• Liver disease
  • Kidney disease
  • Cancer

These are a few examples of why someone recovering some meth should seek professional medical treatment.

  1. Brain Damage

As mentioned, the potential damage caused by meth only gets worse the longer it is used. Extended meth addiction can damage blood vessels in the brain can cause fatal side effects, including:

  • Stoke
  • Heart attack

Data has also shown meth can decrease gray matter in the brain, which increased the risk of memory problems and Alzheimer’s disease.

  1. Organ Failure

Methamphetamine is commonly cut with various chemicals that are very toxic to the body. These toxins put vital organs through a lot of stress, which can lead to organ failure. A very dire sign of meth addiction is organ failure, especially regarding:

  • Liver failure
  • Kidney failure
  • Lungs
  • Brain
  • Heart

Too much meth containing toxins that cannot be properly filtered or processed can cause organs to permanently shut down or cease to function, which can ultimately lead to death.

Meth Addiction Treatment

All the damage caused by meth and the chemicals combined with it should not be underestimated. This is why it is purposely suggested that those trying to recover from meth should seek out a safe medical detox in order to properly diagnose and treat related issues, and avoid further health complications. Look for a professional and personalized program that is right for you.

Beyond the physical harm, comprehensive addiction treatment should include cognitive behavioral therapy and other holistic and innovative treatment options. If you or someone you love is struggling with substance abuse or addiction, do not wait. Please call toll-free now. We want to help.

CALL NOW 1-800-951-6135

Can Synthetic Cannabis Cause Cancer?

Can Synthetic Cannabis Cause Cancer?

Author: Justin Mckibben

New synthetic psychoactive drugs are hitting the streets and congesting the underground market somewhere every day, many of which can even be ordered legally and with great ease over the internet under the guise of incense blends or other ‘natural’ herbs or supplements. Others have been passed off as bath salts or plant fertilizers.

Synthetic cannabinoids are very deadly, but they are also increasingly difficult to identify chemically, especially with the smallest piece of the formula being altered frequently. Therefore investigating all the possible unwanted toxic effects that can occur following their consumption has barely been an exact science.

Between 2005 and 2012, the European Union’s early warning system established:

  • Just under 240 new psychoactive substances
  • Around 140 of them contained synthetic cannabinoids

All this and more have fueled a synthetic epidemic that has started to gain more and more recognition as the damage being done becomes progressively visible.

Now, new research is suggesting some disturbing ideas on how these dangerous compounds could actually contribute to cancer.

SPICE I and II Seeking Signs of Damage

SPICE I and SPICE II Plus are international cooperation projects at EU level that have been led by the Institute of Medical Jurisprudence at the University Hospital of Freiburg (Prof. Volker Auwärter) and which have also involved the MedUni Vienna and the Goethe University of Frankfurt, the University of Helsinki, the Institute of Therapy Research in Munich, as well as input from partners such as the Federal Criminal Office of Wiesbaden.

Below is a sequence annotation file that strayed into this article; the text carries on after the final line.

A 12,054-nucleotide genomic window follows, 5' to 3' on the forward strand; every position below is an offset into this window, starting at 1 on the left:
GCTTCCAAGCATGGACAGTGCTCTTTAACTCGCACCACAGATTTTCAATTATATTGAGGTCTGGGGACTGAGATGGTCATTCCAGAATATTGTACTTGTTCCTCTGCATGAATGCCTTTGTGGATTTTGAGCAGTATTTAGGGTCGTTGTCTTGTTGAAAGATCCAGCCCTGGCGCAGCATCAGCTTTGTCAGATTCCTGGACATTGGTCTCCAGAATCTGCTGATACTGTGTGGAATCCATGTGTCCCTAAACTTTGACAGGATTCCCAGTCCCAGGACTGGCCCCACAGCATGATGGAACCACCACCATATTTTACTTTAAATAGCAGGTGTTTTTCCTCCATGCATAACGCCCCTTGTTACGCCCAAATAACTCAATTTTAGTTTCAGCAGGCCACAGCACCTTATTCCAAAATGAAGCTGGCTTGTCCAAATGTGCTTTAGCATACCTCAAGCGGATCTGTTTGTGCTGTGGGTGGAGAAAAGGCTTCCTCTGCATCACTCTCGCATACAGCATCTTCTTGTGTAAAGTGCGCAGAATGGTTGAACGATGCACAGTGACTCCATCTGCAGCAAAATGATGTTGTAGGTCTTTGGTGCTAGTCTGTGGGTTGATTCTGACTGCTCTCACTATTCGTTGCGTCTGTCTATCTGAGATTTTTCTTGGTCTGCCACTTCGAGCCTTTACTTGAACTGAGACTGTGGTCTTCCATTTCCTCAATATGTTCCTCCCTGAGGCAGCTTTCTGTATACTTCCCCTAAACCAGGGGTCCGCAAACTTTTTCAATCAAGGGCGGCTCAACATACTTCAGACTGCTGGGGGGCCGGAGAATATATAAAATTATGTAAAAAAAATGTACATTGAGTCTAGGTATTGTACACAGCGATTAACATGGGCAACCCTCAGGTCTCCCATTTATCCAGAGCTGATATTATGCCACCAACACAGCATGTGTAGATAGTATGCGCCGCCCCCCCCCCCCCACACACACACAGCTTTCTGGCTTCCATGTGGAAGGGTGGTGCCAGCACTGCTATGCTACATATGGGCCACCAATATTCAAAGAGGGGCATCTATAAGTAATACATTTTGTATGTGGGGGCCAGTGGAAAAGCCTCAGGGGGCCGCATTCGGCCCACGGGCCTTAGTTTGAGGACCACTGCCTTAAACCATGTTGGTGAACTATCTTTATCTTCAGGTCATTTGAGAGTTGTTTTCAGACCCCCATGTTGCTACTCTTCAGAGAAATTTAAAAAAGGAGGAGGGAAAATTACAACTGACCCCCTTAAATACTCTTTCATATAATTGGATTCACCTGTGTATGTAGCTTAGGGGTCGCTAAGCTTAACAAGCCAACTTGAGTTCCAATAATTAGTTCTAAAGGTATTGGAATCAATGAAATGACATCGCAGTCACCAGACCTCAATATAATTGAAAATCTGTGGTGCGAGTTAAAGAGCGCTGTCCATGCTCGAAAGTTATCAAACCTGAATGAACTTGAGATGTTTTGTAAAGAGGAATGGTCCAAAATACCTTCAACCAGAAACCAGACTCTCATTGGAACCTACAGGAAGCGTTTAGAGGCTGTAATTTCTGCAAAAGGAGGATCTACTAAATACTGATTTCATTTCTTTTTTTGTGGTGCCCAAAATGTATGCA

As part of the international the European Union (EU) project “SPICE II Plus” teams of scientists from the MedUni Vienna’s Institute for Cancer Research have reportedly found evidence synthetic substances do serious damage to human cell’s DNA, which therefore means there is a possibility synthetic drugs have an impact fundamentally cancer-causing.

Tetrahydrocannabinol (THC) is the psychoactive ingredient of marijuana. It is also the ingredient synthetic cannabinoids mimic when binding to the cannabinoid receptors in the brain, triggering similar neurophysiological effects.

Siegfried Knasmüller from the Institute for Cancer Research at the MedUni Vienna warns,

“The substances are directly active, in other words they are not activated via enzymes that metabolise foreign substances. The respiratory organs and the digestive tract especially are subjected to increased concentrations of these drugs.”

Knasmüller goes on to explain his times investigations on human cell lines in the laboratory have demonstrated synthetic cannabinoids are likely to trigger damage to the DNA that may have significant consequences for the consumers of such substances. This especially relevant in the high concentrations found in cells in the oral cavity or in the lungs.

Again, what points to their impact on developing cancer is that they damage chromosomes, which is directly associated with cancer.

Difficult Differences in Dangers

A huge hurdle to try and overcome when comparing and connecting these drugs and their effects to the symptoms and signs of cancer is most synthetic cannabinoids bind very differently and some have different but profound effects even in very small quantities.

Consumers have absolutely no information about the varying levels of effect thanks to the devious efforts made by manufacturing entities, making people purchasing these products unaware of the detailed composition of unnaturally chemical drugs.

As we had mentioned before, even with “known” products the makers will change the type and quantity of ingredients added constantly to slip through loopholes in the system. The risk of an unwanted overdose is congruently great, with an increasing number of deaths being credited to overdoses of synthetic drugs.